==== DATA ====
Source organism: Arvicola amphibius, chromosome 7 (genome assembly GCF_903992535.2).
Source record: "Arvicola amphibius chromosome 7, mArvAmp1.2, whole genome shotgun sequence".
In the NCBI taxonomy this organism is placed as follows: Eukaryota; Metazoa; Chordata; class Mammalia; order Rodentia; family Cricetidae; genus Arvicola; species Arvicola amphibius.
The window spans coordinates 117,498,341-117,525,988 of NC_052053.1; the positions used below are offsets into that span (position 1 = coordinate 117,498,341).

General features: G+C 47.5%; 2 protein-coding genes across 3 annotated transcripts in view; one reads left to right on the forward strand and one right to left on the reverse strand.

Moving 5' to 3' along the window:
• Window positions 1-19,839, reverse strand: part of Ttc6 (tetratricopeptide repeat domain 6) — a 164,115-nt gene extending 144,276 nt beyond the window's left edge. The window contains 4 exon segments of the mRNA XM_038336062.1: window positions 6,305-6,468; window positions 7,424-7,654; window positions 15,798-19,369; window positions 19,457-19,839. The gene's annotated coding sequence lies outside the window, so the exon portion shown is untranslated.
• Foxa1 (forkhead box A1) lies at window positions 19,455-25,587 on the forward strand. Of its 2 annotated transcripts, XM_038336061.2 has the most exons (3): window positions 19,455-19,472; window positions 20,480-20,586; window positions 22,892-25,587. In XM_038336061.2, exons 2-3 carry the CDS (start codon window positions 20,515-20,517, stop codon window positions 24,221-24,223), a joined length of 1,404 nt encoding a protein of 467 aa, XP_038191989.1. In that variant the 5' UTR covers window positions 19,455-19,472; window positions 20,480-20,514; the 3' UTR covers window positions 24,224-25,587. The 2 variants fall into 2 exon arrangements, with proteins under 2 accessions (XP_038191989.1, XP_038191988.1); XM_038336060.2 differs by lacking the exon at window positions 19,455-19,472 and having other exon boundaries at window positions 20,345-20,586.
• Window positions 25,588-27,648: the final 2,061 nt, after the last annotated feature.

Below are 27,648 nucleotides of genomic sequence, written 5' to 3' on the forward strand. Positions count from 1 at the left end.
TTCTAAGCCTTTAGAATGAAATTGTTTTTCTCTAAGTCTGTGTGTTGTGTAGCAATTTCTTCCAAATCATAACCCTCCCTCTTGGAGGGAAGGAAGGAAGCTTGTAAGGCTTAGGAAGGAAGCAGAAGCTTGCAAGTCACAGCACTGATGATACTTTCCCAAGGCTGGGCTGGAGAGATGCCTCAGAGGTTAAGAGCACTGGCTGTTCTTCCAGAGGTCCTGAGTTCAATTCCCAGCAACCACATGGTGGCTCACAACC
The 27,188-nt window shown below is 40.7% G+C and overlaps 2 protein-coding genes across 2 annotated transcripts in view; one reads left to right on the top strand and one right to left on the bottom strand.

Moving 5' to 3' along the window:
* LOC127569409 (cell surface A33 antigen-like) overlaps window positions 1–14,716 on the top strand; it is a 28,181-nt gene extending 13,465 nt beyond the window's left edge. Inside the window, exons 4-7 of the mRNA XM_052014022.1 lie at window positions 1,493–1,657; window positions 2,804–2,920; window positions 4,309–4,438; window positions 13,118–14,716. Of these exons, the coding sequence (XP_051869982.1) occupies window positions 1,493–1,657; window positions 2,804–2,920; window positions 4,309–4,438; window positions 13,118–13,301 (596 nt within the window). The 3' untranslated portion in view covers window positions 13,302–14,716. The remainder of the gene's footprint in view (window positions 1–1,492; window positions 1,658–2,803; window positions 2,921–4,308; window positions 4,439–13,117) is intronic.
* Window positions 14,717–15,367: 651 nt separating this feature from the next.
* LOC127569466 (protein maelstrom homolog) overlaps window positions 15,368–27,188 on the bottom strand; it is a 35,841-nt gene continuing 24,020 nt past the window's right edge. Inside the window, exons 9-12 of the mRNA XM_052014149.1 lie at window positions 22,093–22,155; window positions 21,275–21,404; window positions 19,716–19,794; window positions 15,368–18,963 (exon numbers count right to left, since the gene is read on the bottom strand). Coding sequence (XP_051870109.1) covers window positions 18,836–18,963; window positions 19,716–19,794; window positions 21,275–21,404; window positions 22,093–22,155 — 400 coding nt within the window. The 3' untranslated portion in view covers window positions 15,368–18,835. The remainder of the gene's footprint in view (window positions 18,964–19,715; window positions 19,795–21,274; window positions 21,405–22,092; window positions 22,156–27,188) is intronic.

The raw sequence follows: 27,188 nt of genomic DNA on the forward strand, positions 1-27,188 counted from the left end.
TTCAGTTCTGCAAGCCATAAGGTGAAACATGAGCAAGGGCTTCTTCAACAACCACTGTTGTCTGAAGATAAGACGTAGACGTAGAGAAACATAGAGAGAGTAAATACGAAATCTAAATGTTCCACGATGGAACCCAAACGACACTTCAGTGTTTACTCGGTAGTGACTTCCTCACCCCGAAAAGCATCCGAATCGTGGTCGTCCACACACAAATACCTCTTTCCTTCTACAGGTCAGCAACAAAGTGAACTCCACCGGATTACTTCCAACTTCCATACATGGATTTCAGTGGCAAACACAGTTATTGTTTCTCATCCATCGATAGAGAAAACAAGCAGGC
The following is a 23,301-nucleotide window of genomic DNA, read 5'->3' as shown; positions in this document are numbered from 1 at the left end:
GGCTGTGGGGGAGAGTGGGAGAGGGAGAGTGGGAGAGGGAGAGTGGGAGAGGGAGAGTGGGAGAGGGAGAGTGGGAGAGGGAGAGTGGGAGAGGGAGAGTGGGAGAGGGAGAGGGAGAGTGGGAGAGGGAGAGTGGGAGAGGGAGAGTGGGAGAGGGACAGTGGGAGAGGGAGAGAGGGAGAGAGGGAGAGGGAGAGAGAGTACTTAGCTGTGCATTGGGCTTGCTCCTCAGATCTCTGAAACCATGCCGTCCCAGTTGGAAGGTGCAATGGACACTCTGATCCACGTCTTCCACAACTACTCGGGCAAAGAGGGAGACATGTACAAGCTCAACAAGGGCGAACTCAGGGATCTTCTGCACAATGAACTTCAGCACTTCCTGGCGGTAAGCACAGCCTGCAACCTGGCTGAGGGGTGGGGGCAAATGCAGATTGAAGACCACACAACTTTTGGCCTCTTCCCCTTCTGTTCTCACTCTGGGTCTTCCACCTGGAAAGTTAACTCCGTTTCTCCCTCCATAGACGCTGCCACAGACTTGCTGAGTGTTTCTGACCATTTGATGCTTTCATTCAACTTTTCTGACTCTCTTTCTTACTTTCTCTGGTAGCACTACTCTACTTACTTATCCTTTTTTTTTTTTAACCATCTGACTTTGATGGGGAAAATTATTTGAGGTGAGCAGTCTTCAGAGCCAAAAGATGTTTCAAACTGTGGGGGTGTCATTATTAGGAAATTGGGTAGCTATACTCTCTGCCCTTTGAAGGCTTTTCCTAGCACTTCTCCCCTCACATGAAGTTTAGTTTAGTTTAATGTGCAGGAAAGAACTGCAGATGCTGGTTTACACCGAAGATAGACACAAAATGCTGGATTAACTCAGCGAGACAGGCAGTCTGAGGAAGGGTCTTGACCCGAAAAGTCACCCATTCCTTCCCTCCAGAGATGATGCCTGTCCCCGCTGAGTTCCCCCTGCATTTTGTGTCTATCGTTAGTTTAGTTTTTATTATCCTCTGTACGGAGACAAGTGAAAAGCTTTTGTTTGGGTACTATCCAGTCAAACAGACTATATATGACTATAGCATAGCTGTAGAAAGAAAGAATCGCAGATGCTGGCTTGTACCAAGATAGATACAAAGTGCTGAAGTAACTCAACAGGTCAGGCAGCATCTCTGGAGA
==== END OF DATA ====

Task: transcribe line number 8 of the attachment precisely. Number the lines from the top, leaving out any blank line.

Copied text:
• Foxa1 (forkhead box A1) lies at window positions 19,455-25,587 on the forward strand. Of its 2 annotated transcripts, XM_038336061.2 has the most exons (3): window positions 19,455-19,472; window positions 20,480-20,586; window positions 22,892-25,587. In XM_038336061.2, exons 2-3 carry the CDS (start codon window positions 20,515-20,517, stop codon window positions 24,221-24,223), a joined length of 1,404 nt encoding a protein of 467 aa, XP_038191989.1. In that variant the 5' UTR covers window positions 19,455-19,472; window positions 20,480-20,514; the 3' UTR covers window positions 24,224-25,587. The 2 variants fall into 2 exon arrangements, with proteins under 2 accessions (XP_038191989.1, XP_038191988.1); XM_038336060.2 differs by lacking the exon at window positions 19,455-19,472 and having other exon boundaries at window positions 20,345-20,586.